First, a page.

Have a friend who had been interviewing for a head of recruiting position with a well-known company; like Michael Homula, he is a TPR – this would be his first corporate role. During the 15 plus hours of interviewing, he was driving on all cylinders, discussing strategy, sourcing, tactics, metrics, etc.
He was recently told that if he had in-house experience, he’d have been a shoe-in. Yes, after 15 hours of interviews it purportedly came down to that. I’m sure there are other reasons – perhaps a single person didn’t like him and this company is one of those 100% consensus types…you know them, paralysis by analysis. Still, it’s pretty screwy if you ask me.
Since all great recruiters know that sales are rarely made on the first call, I suggested that – and he agreed – he write a letter to his new boss and re-sell. He plans on calling early next week.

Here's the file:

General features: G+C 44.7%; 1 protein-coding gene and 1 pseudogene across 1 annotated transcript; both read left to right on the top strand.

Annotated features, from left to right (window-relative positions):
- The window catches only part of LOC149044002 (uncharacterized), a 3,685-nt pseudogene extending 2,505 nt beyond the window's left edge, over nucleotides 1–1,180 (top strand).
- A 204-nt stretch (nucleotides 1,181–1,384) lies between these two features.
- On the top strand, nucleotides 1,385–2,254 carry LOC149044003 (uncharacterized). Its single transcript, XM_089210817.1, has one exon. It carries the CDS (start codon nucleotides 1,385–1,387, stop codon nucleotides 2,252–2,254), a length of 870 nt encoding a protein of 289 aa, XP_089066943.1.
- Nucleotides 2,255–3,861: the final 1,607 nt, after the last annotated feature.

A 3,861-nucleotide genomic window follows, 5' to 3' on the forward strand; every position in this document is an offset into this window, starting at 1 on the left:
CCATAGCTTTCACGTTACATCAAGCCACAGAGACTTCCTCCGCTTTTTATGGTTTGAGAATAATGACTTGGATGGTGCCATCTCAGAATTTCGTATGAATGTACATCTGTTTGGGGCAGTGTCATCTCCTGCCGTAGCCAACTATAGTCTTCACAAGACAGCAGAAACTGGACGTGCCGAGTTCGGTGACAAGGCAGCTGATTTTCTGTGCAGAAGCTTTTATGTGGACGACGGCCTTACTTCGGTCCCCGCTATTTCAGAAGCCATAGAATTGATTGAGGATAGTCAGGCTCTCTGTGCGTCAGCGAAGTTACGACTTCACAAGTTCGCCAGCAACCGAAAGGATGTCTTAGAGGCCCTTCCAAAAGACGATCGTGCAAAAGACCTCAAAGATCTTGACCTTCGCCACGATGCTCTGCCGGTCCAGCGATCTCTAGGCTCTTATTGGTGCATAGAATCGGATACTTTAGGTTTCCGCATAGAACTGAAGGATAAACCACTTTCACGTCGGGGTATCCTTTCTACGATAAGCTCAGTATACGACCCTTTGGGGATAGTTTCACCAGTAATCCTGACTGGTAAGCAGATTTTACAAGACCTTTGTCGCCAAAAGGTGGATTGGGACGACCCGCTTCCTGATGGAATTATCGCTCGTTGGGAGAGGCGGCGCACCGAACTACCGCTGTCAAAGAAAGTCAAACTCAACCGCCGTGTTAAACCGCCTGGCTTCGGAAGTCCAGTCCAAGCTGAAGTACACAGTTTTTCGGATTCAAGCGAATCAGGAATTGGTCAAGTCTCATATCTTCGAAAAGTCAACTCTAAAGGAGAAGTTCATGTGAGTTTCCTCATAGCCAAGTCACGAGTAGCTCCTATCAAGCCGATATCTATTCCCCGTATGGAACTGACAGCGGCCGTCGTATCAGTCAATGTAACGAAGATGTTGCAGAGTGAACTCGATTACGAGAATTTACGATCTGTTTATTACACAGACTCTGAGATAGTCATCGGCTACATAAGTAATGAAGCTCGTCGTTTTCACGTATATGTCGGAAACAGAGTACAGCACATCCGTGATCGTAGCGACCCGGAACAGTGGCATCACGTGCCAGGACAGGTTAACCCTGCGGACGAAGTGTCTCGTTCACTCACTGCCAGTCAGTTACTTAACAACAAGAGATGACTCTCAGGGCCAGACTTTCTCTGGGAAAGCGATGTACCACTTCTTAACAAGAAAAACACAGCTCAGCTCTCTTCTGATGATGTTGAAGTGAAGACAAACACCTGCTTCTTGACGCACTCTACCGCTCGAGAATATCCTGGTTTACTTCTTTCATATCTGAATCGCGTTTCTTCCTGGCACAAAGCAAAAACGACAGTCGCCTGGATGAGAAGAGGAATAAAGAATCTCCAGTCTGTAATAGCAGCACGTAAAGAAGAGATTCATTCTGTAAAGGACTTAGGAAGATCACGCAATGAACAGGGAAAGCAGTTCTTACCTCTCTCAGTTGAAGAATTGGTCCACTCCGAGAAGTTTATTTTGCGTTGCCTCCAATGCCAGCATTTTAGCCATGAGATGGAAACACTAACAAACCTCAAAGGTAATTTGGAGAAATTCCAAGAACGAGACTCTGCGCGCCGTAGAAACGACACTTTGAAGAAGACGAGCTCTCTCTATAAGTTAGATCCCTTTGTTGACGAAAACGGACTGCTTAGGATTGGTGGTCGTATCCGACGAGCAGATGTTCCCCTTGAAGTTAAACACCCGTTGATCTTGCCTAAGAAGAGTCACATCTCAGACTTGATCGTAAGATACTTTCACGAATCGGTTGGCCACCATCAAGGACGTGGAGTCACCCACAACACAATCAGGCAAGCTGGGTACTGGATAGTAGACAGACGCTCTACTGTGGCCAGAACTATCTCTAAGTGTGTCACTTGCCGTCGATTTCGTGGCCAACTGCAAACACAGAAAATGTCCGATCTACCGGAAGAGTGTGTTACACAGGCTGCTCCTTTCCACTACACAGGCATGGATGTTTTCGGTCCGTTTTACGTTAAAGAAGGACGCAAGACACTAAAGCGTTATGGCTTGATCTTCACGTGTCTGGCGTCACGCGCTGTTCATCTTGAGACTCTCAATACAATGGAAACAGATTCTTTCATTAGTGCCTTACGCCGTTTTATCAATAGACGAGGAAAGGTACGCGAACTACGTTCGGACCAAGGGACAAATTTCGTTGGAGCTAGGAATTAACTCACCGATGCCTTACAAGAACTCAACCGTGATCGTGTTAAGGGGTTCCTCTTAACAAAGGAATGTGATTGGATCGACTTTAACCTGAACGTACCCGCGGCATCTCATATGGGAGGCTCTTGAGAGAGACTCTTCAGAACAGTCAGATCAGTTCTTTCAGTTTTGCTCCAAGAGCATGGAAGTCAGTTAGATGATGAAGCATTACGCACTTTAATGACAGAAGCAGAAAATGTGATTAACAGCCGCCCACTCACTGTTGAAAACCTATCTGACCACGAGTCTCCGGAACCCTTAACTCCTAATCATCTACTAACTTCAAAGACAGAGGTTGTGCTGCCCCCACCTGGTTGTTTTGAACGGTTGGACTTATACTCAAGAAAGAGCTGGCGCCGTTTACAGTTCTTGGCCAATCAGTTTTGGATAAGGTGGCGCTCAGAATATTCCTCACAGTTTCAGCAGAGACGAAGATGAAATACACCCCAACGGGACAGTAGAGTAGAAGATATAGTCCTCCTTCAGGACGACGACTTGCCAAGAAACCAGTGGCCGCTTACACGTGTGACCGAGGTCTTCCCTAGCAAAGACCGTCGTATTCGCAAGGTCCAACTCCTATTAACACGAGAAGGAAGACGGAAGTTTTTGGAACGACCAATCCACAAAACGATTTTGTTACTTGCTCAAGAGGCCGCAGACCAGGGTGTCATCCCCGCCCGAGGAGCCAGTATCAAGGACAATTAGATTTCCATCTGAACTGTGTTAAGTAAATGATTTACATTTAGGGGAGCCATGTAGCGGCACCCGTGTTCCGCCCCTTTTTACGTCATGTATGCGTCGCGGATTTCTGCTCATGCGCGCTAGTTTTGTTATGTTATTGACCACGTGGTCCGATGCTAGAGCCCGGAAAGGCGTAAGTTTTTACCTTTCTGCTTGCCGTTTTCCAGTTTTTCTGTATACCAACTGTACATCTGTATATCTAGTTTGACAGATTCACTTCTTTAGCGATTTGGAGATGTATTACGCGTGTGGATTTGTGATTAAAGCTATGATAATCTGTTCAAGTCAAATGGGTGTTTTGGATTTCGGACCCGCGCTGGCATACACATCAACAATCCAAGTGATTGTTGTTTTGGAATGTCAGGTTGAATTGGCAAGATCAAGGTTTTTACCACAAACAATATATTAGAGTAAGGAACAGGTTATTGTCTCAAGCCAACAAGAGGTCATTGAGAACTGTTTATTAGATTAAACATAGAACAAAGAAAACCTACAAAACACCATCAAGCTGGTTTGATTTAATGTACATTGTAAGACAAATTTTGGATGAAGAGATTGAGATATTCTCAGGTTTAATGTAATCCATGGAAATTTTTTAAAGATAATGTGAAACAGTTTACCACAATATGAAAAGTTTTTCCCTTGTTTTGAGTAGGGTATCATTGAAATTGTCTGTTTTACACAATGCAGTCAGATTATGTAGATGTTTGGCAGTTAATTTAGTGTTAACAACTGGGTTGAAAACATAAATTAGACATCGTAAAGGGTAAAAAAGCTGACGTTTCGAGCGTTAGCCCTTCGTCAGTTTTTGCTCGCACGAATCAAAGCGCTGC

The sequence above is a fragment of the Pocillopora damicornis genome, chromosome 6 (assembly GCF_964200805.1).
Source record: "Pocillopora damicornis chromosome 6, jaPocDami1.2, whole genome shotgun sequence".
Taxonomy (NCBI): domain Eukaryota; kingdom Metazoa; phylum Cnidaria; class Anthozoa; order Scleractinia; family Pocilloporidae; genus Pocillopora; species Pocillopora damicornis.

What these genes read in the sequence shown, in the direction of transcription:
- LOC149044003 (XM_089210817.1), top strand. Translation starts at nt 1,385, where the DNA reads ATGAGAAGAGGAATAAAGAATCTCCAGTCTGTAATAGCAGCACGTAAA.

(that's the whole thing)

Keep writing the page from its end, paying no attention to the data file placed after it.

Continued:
I don’t view this company as one in need of a Fab Five Recruiting Makeover (hmmm, another idea for a series); there’s just so much low-hanging fruit available for the picking. A recent book by Michael Levine entitled, Broken Windows, Broken Business, points out that by not fixing the small things quickly – like that broken window – customers will notice and the business will suffer; not fixing these quickly also reinforces that larger, more complex problems exist. Oh, and broken windows can also be broken employees, processes, etc.
Great recruiters enjoy picking low hanging fruit not because of the instant gratification but because they know that there’s much more work ahead. Don’t be afraid companies – hire these people!